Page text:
Video: Selective Laser Sintering for Production of Large Parts
A challenge of large, intricate plastic parts is that they have tended to demand large production quantities. Only large quantities can justify the mold tooling required. But Chuck Kennedy, VP of operations with additive manufacturing machine maker Farsoon, says advances in selective laser sintering (SLS) have made it competitive with injection molding in precision and quality. For large plastic parts such as the HVAC component seen on this page, 3D printing via SLS now offers a production option allowing the part to be made cost-competitively in quantities of 50,000 or less rather than the hundreds of thousands that the economics of injection molding would require. Kennedy and I recently talked about SLS as an alternative to molding for large parts.
Peter Zelinski, Additive Manufacturing
Chuck, you brought in a really big part here. What is this?
Chuck Kennedy, Farsoon Technologies
It's a selective laser sintering (SLS) part built in our new model HT1001P. This is our standard nylon PA12 material that we make at our factory as well, so we manufacture the material as well as the machines.
This is an HVAC component.
Yes, it's a HVAC component for one of our partners in China but it's a global company and they just happen to be manufacturing the HVAC components there. It used to be that this was a molding application.
It was formally injection molded in in all one piece like this.
No, it was probably about a two- or three-piece mold. They consolidated it through design.
You can see that there's a lot of hidden channels, undercuts, those type of things. All of those things require some level of tooling. They were able to simplify some of that design. Then, through additive, they're able to do this in one piece. This piece was done in about 10 hours.
Do you know why the manufacturer arrived at 3D printing as the alternate process for this part? Was there a particular challenge with this component when it was molded or was it a particularly difficult part?
When you look at general tooling injection molding, you've got to amortize the cost of those tools over time. If you're looking at a tool that maybe costs $500,000 to do, you've got to amortize that over many components and it ends up being a million-component type of amortization. They may not have a car with that life cycle but they're going to sell that many units. That's how they derived that per piece aspect of the cost.
We've got a limited volume of these cars and we only need 50,000 of these parts over the next five years or three years. Do we want to spend this amount on tooling or produce the part in additive? [This] also allows them to come back into making slight design changes and they can make those changes on the fly and improve things.
Those who are familiar with additive are not surprised by the complexity of this part. We're very familiar with seeing complex parts made additively, but we're not necessarily familiar with additive being made for a production part or part at this scale. Let's talk about the size first. Are there technology advances or improvements that have made it practical to do SLS for a part this big?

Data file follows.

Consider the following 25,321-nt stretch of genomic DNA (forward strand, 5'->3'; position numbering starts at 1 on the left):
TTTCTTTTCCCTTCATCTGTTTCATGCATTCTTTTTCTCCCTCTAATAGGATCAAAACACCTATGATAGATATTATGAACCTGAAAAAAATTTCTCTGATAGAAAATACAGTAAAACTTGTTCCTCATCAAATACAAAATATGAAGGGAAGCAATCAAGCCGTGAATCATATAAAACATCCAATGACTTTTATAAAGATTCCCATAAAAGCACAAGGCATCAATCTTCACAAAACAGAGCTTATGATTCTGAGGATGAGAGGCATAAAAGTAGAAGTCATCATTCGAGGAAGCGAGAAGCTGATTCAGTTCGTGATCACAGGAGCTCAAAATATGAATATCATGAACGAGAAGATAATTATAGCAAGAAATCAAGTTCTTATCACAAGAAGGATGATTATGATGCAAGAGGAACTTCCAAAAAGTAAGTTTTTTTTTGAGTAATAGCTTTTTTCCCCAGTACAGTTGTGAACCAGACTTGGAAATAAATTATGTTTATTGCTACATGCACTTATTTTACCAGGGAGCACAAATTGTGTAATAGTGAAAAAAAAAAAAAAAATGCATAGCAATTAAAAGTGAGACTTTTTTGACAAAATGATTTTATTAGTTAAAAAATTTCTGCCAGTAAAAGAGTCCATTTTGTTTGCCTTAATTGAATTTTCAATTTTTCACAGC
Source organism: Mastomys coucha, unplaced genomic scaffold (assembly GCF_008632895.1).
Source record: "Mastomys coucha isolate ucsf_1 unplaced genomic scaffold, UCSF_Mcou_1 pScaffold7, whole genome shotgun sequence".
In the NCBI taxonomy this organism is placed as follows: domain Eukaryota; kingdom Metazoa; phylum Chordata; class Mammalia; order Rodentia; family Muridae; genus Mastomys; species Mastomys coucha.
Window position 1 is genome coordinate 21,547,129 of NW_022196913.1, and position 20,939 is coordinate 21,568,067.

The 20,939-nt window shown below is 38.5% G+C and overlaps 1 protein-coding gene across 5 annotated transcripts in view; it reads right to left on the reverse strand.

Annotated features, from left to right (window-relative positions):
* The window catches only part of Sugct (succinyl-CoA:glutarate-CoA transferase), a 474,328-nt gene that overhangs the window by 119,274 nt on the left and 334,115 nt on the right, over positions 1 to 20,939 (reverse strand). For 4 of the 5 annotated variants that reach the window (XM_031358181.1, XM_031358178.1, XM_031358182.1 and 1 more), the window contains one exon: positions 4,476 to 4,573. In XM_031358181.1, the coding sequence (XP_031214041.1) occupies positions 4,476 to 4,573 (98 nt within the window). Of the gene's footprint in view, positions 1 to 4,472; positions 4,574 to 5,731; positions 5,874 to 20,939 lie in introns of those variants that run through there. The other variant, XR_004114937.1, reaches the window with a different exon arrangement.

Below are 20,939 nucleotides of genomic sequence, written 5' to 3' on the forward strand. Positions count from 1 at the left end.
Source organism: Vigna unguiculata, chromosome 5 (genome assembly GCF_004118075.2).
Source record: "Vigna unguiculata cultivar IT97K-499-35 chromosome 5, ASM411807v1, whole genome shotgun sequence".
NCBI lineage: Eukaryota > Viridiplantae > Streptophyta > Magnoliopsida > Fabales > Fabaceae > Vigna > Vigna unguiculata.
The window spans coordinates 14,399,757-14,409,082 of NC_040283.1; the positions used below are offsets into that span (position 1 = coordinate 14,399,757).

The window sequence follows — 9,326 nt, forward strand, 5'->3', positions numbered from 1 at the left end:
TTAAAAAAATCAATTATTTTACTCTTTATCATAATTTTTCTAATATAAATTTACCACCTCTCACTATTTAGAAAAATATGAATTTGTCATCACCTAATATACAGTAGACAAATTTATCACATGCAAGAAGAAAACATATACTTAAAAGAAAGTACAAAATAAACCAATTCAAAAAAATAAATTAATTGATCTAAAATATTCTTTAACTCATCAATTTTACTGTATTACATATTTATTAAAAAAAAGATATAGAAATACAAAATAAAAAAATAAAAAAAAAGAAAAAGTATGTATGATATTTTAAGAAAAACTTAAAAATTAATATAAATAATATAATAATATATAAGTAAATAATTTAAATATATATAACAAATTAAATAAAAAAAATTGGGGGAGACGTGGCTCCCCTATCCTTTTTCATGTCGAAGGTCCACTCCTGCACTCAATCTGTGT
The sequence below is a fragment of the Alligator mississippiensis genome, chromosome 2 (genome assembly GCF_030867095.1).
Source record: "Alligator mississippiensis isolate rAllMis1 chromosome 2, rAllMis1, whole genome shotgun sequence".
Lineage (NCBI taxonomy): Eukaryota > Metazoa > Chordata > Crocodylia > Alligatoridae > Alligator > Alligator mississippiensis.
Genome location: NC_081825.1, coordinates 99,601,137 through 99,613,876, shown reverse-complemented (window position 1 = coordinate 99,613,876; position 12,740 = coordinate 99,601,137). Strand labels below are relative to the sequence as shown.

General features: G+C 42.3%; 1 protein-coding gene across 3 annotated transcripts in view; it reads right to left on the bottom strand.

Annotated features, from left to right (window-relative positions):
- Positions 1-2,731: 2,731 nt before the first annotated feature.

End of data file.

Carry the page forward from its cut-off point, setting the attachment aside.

Yeah, it kind of starts with the scanners and the lasers. There are some technical advantages with scanning systems and selective laser sintering because of the accuracy of the galvo systems. It allows you to meet accuracies that you normally would only get out of injection molding. When you're talking about those levels and this is scalable to the point where we could add four lasers, eight lasers, eight scanners to really scale this up for larger production as well.
You mentioned tens of thousands of units perhaps. What does the additive manufacturing system or platform look like that takes apart like this and repetitively produces at production scale?
Picture a conveyor belt system. This system alone has a pre-heat station. You have your cartridge in there that's been preheated. Then, you have your build station. After [that] finishes it moves over to an automated cooling station. Then, it allows the next chamber to come into the build station already preheated and then starts up your next build. It truly gets to that point where you're doing chain production.
What is your sense of what that will mean? This is 3D printing as an alternative to injection molding. How far can 3D printing go as a production process for parts like this?
The big gap there is the raw material cost. Additive materials are still at a point where the per kilo price of powders is significantly higher than pellets, for instance. The initial phases are going to really be designed around custom, limited quantities. Picture some of the custom cars that are out there that they're only going to [make] 1,000 cars. When you talk about things like widgets or gears or those types of things, you take something that requires three or four parts to be screwed together. Now through additive you can do it in one part, and you can fit a thousand of them onto a build tray. There's your value in getting out of that injection molding side. But, big parts like this? It's going to be in the low volume, highly complex parts.
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